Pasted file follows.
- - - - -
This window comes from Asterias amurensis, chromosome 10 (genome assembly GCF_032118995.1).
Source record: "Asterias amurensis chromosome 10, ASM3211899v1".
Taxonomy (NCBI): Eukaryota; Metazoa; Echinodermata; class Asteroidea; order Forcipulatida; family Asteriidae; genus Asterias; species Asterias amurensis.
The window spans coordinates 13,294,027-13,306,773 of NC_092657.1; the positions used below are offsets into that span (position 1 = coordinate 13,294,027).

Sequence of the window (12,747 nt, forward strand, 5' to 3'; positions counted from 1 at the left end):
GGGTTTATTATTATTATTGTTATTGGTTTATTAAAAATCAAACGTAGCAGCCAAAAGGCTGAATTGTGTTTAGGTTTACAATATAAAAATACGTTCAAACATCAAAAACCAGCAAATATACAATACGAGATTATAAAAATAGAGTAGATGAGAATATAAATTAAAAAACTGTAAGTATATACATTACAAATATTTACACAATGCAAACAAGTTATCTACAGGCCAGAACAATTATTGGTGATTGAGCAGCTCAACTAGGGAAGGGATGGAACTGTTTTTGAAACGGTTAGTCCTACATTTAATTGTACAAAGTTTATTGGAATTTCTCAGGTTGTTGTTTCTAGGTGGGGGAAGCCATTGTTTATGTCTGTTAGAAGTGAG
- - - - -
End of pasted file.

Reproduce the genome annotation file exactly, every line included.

This window comes from Asterias amurensis, chromosome 10 (genome assembly GCF_032118995.1).
Source record: "Asterias amurensis chromosome 10, ASM3211899v1".
Taxonomy (NCBI): Eukaryota; Metazoa; Echinodermata; class Asteroidea; order Forcipulatida; family Asteriidae; genus Asterias; species Asterias amurensis.
The window spans coordinates 13,294,027-13,306,773 of NC_092657.1; the positions used below are offsets into that span (position 1 = coordinate 13,294,027).

Sequence of the window (12,747 nt, forward strand, 5' to 3'; positions counted from 1 at the left end):
GGGTTTATTATTATTATTGTTATTGGTTTATTAAAAATCAAACGTAGCAGCCAAAAGGCTGAATTGTGTTTAGGTTTACAATATAAAAATACGTTCAAACATCAAAAACCAGCAAATATACAATACGAGATTATAAAAATAGAGTAGATGAGAATATAAATTAAAAAACTGTAAGTATATACATTACAAATATTTACACAATGCAAACAAGTTATCTACAGGCCAGAACAATTATTGGTGATTGAGCAGCTCAACTAGGGAAGGGATGGAACTGTTTTTGAAACGGTTAGTCCTACATTTAATTGTACAAAGTTTATTGGAATTTCTCAGGTTGTTGTTTCTAGGTGGGGGAAGCCATTGTTTATGTCTGTTAGAAGTGAG